December 3, 2007

Hang and Read

The thicket is invisible, shrouded in blowing snow. The coffee in my cup is cold. Baci, the rez pup refuses to go outside. Grace is curled up on a pile of catalogs waiting for recycling. Melting snow on the roof has begun dripping into the house. The wind sounds like a freight train hitting the west end of the house.

There’s only one thing to do on a day like this. Either I can return to bed, pulling the covers up over my head or I can start a blazing fire in the fireplace and read all day. A stack of gardening magazines beckons. Following is a list of headlines (Organic Gardening Magazine) that caught my fancy. And, some tidbits that inspired.

“Eat Fresh for Months, Start Now” One gardener extends her Zone 4 growing season by growing cold-weather crops such as broccoli, carrots, chard, cabbage, and arugula in what she calls a “waffle design.” The sunken areas create a protected microclimate where seeds are planted. The trough also provides for deep watering twice weekly while covered with layers of straw to help retain moisture. Come October watering stops and harvest continues right through the snow.

“It’s Bed Time” Reap the benefits of raised beds. Nothing saves time and labor like growing crops above ground. Plants are easier to access. More plants can be grown in a smaller space in contrast to growing in rows. The soil drains better. You won’t step on the soil leading to compaction. Allow at least three feet between beds to fit a wheel barrel. Don’t use railroad ties or treated wood if vegetables are to be grown in the beds.

“Heart of Stone” We Madison County gardeners live surrounded by gravel, intriguing moss rocks, astounding boulders, and smooth river rocks. Why not create a raised rock garden, another type of planting tapestry? Rock garden hits are: Autumn Snowflake, a tiny August blooming bulb, Gentians, the fall-blooming ones, Pinks, a version of saxifrages, Rock Jasmine, grow in almost no soil, Saxifrages, beautiful cushion plants, and Woodruff, likes to nest in crevices. Consider your rock pile in a different light!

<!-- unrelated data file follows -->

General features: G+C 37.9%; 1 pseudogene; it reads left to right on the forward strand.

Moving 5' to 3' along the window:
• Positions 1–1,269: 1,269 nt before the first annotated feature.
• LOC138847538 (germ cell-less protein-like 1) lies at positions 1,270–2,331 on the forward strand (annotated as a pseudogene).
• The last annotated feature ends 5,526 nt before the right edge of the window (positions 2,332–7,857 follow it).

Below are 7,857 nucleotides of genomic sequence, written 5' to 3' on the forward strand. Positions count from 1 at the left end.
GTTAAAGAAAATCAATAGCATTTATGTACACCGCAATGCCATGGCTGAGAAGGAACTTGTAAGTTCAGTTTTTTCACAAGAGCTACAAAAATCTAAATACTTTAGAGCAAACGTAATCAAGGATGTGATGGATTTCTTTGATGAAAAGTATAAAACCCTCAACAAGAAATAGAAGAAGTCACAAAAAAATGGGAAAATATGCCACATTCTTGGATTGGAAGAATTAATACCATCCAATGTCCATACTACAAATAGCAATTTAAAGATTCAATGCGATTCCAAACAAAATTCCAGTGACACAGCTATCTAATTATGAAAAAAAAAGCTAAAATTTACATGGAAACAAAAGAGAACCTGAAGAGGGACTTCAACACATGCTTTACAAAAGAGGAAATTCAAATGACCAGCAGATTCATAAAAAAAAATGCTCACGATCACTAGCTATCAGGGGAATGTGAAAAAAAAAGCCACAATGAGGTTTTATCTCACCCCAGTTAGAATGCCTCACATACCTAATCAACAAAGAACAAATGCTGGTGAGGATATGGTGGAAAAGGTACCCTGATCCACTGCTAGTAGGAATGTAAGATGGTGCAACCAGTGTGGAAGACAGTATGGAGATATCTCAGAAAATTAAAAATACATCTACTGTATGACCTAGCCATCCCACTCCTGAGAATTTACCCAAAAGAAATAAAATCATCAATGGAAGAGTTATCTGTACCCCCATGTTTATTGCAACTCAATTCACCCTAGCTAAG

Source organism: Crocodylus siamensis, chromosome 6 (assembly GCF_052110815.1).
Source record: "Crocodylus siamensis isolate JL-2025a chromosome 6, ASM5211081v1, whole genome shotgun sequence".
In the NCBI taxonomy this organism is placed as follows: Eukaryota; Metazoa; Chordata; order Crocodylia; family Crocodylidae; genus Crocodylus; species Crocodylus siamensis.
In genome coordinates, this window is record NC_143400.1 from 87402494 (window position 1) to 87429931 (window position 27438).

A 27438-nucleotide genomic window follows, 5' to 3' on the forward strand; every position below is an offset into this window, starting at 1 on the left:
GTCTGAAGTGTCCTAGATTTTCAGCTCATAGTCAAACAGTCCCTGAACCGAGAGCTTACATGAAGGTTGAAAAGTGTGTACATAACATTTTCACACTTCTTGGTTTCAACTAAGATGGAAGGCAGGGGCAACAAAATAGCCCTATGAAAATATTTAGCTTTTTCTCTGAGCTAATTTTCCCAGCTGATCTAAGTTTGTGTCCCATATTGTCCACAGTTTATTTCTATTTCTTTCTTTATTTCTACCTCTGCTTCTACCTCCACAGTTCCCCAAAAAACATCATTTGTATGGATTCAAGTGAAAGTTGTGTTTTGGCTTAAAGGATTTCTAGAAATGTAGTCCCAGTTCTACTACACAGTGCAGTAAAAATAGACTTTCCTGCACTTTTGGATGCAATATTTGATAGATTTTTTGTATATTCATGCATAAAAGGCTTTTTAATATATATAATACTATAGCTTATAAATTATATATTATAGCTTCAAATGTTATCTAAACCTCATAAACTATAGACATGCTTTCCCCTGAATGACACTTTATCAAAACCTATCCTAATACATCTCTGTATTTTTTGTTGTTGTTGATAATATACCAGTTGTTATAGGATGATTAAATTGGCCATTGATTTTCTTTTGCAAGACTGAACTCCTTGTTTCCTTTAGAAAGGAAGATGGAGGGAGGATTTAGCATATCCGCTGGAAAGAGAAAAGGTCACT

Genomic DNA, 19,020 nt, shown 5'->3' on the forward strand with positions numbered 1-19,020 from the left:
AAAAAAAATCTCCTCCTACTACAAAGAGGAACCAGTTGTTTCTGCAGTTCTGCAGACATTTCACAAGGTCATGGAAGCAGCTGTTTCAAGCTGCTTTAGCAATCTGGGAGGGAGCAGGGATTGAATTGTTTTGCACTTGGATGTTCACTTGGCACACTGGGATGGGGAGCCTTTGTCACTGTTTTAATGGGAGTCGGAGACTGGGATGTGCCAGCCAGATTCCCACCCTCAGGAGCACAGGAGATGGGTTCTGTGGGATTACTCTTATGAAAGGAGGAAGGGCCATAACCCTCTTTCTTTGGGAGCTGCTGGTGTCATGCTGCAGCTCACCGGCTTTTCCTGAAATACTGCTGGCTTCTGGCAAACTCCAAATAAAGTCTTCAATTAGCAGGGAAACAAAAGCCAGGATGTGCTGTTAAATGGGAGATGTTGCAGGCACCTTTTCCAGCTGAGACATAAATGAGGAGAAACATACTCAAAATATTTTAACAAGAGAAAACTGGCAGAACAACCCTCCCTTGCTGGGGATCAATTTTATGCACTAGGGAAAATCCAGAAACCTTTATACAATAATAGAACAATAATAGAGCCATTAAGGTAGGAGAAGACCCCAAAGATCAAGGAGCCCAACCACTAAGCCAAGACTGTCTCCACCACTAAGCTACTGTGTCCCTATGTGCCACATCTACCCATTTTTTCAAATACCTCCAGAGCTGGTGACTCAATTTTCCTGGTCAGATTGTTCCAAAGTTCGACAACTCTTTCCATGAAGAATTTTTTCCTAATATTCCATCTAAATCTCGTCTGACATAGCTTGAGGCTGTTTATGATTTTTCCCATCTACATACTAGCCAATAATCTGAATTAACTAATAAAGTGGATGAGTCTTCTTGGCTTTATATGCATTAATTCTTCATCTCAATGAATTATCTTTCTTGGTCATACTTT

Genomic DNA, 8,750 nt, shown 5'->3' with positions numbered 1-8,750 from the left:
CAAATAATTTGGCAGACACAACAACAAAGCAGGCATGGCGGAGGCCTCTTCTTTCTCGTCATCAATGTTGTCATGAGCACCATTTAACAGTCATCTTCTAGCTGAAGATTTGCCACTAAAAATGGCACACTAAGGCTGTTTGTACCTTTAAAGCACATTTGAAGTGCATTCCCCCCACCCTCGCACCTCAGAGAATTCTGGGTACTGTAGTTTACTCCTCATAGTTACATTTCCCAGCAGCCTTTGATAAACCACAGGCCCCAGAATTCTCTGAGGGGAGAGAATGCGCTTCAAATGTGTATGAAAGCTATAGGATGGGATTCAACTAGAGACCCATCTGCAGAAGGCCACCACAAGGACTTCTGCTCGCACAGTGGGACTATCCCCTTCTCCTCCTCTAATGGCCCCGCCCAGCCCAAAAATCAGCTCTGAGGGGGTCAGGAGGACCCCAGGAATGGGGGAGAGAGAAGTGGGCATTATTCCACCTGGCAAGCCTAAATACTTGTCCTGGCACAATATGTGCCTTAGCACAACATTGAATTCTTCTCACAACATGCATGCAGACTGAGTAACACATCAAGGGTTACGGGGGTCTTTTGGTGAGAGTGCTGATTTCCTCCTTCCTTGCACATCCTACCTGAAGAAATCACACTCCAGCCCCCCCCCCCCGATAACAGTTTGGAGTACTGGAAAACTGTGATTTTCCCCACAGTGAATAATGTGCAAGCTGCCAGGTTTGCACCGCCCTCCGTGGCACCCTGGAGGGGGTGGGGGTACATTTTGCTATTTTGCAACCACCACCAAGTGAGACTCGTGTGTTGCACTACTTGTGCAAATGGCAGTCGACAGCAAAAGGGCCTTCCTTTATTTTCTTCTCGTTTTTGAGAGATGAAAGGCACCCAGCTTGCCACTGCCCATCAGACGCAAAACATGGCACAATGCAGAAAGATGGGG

“Made in the Shade” A DIY shade tent to cover salad greens in late July when the sun threatens to fry these cool-loving plants is made with easily found materials. You will need: durable plastic tubing (1/2” to 3/4” diameter), 18-inch bamboo or rebar stakes (2 for each tubing arch), 72-inch-wide, 30-50% shade cloth, cut to length of growing bed, and garden clips from garden suppliers, three for each arch. Did you know that growing under shade cloth will lower leaf temperature by 10 percent, extending your harvest. Shade cloth used over germinating fall crops will keep soil temperatures under 80ยบ, essential to propagating broccoli, chard, lettuce, mustard greens, radishes, spinach, and turnips.

“Get a Clue!” What are weeds trying to tell you? Stop and consider before you rip that weed out of the ground. Weeds are opportunistic plants that thrive in conditions that are inhospitable to others. So, weeds are living clues to what may be missing in your soil. For instance, thistle, dandelion, quack grass, bindweed and plantain all grow prolifically in compacted soil. By adding organic matter to soil it will loosen the soil structure making it more accessible for nutrients to reach plant roots of the good kind.

Well, the wind is still blowing snow around in swirls, all indoor critters are snoring, and the chili is simmering on the stove. There’s nothing like being stuck inside on a crazy weather day for catching up on home front projects, dreaming, and just kicking back.

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